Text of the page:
Former FBI agent Chuck Stuber begins NC board of elections voter fraud investigations, Helped to convict former governor Mike Easley, Accountant lawyer and FBI agent deadly combination
“It’s pure and simple to try to find out what happened, to try to get to the truth of what happened,” “You do the best you can to establish the truth and then the judicial system takes it from there.”…Chuck Stuber
“On Monday June 23rd, 2008 the SBI initiated an investigation into allegations that employees of the Alamance County Health Department specifically Dr.
Kathleen Shapley-Quinn and Nurse Karen Saxer were knowingly and willingly falsifying patient medical records.”
“At the request of some patients, Alamance County Health Department provided work notes and prescriptions in alias names. Providing these services would assist illegal aliens with maintaining assumed or stolen identities, which may be a violation of state, or federal law. (Identity Theft, Fraud, etc.)”
“Veronica Arias, of Texas, reported on May 2nd, 2008 to the ACSO that someone in Swepsonville, NC had stolen her identity and was using same to be employed.
Maria Sanchez was arrested on May 6, 2008 by investigators of the Alamance County Sheriff’s Office for stealing and using the identity of Veronica Arias.
Sanchez used the name, SSN, DOB, of Veronica Arias who is a living resident of Texas.”…Alamance County NC Sheriff 2008 report
“North Carolina is the latest state featured by Project Veritas in its series on how America’s electoral system is extremely vulnerable to voter fraud. During last week’s North Carolina primary, James O’Keefe and his colleagues demonstrated how easy it is to obtain ballots even if the person has publicly professed not to be a U.S. citizen.”
O’Keefe also tells WND about his group’s visit to the University of North Carolina, where a dean and a program director laugh off confessions of voter fraud and even seem to encourage it. Yet a day later, both officials tell conservatives that voter fraud never happens.”…WND May 15, 2012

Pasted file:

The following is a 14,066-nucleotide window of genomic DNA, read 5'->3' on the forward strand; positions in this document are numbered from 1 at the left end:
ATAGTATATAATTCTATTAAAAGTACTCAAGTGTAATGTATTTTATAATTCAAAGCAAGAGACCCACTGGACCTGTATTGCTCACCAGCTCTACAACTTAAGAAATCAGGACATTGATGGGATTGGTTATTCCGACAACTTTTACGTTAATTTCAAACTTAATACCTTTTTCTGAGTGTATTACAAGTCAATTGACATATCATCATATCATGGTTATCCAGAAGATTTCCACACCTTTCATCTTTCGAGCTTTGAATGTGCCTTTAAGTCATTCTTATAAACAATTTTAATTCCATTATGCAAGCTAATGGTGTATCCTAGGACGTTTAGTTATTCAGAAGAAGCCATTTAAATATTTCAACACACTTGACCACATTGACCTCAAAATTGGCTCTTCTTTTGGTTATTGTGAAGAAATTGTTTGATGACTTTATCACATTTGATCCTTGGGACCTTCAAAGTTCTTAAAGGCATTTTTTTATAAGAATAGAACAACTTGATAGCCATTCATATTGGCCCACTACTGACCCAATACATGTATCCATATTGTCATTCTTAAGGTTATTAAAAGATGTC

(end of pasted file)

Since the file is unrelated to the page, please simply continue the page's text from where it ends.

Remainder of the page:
From the Raleigh News and Observer June 28, 2014.
“When Chuck Stuber shows up, politicians are in trouble.
He’s the FBI agent who put handcuffs on former House Speaker Jim Black and former U.S. Rep. Frank Ballance Jr.
He’s the one who booked a top aide to former Gov. Mike Easley and then played a major role in Easley’s felony conviction.”
“Last week, Stuber started work as an investigator at the state Board of Elections, where he will focus on rooting out fraud and campaign violations. He is expected to take up several pending inquiries – into questions of voter fraud, about possible campaign violations by state lawmakers, and an ongoing probe of a major campaign donor in the last statewide election cycle.”
““He wanted to know about you,” Perry told Stuber at the retirement gathering. “He knew immediately the cases you made, many of which, I guess, made it possible for him to be governor.”
Perry supervised Stuber as head of the FBI’s Raleigh office from 2000 to 2005. In an interview, Perry said Stuber was “the complete agent.”
“He would just follow the leads to where they went,” Perry said. “He wasn’t political.”
Stuber said in the interview that what he most enjoys of political investigations is the effort to bring submerged events to the surface.
“It’s pure and simple to try to find out what happened, to try to get to the truth of what happened,” Stuber said. “You do the best you can to establish the truth and then the judicial system takes it from there.””
“Stuber did not have seniority to easily come to Raleigh. He had graduated from N.C. State with a degree in accounting and went to UNC-Chapel Hill for a law degree. He joined the FBI soon after, in 1985.
“That’s a unique combination – an accountant, a lawyer and an FBI agent,” said U.S. Rep. George Holding of Raleigh, a Republican who as U.S. attorney oversaw prosecutions of many of Stuber’s cases. “When it comes to rooting out political corruption crimes, it’s a deadly combination.””
““In the political cases, Chuck always played the good cop, probably because it would be hard for him to even play a bad person,” Cheshire said. “He was a throwback FBI agent, which is a high compliment. Professional, nice, respectful, intelligent and dogged. Without agenda and attitude.””